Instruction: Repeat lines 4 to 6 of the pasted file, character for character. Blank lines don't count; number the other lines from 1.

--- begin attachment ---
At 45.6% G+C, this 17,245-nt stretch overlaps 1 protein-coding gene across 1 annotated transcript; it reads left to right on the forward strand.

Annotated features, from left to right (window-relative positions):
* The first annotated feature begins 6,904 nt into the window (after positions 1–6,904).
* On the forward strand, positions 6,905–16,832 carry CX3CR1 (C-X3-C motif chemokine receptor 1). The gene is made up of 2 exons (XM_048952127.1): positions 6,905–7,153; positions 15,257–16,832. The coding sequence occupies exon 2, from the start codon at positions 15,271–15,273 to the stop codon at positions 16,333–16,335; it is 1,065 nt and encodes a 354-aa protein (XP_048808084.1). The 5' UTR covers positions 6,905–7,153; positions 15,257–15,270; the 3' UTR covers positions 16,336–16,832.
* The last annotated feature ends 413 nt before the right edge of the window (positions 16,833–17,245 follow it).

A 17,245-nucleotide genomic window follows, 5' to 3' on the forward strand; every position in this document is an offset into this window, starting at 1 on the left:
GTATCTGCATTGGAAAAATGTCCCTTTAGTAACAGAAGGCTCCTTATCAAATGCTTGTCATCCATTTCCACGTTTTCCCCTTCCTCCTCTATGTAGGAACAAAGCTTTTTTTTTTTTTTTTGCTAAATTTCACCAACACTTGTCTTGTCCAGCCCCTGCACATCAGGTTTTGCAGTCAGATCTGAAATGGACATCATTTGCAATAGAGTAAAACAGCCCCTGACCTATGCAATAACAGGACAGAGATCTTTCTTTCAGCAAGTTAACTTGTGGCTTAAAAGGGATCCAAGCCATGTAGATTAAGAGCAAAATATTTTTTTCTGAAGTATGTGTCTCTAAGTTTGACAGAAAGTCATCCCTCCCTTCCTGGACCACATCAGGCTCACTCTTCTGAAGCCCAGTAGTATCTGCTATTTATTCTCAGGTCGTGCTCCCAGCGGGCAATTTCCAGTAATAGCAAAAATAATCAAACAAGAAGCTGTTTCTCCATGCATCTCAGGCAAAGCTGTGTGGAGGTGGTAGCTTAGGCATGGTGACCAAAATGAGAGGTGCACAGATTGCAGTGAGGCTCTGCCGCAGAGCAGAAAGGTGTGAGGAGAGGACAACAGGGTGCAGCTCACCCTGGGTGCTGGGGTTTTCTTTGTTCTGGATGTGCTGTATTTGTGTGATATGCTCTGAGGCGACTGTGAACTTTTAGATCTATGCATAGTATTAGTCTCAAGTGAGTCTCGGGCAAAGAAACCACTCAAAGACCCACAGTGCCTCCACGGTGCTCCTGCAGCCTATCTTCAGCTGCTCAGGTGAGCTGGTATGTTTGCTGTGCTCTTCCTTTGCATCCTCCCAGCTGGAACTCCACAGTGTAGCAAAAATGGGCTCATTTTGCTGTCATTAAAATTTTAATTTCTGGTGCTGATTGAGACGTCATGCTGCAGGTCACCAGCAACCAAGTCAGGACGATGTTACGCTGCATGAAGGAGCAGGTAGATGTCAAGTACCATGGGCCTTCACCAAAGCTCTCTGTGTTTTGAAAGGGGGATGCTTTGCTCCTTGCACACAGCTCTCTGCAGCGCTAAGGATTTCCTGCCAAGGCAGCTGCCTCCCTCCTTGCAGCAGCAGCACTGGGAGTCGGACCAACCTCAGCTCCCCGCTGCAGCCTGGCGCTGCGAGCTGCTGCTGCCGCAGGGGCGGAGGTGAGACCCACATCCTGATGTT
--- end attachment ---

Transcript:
* On the forward strand, positions 6,905–16,832 carry CX3CR1 (C-X3-C motif chemokine receptor 1). The gene is made up of 2 exons (XM_048952127.1): positions 6,905–7,153; positions 15,257–16,832. The coding sequence occupies exon 2, from the start codon at positions 15,271–15,273 to the stop codon at positions 16,333–16,335; it is 1,065 nt and encodes a 354-aa protein (XP_048808084.1). The 5' UTR covers positions 6,905–7,153; positions 15,257–15,270; the 3' UTR covers positions 16,336–16,832.
* The last annotated feature ends 413 nt before the right edge of the window (positions 16,833–17,245 follow it).

A 17,245-nucleotide genomic window follows, 5' to 3' on the forward strand; every position in this document is an offset into this window, starting at 1 on the left: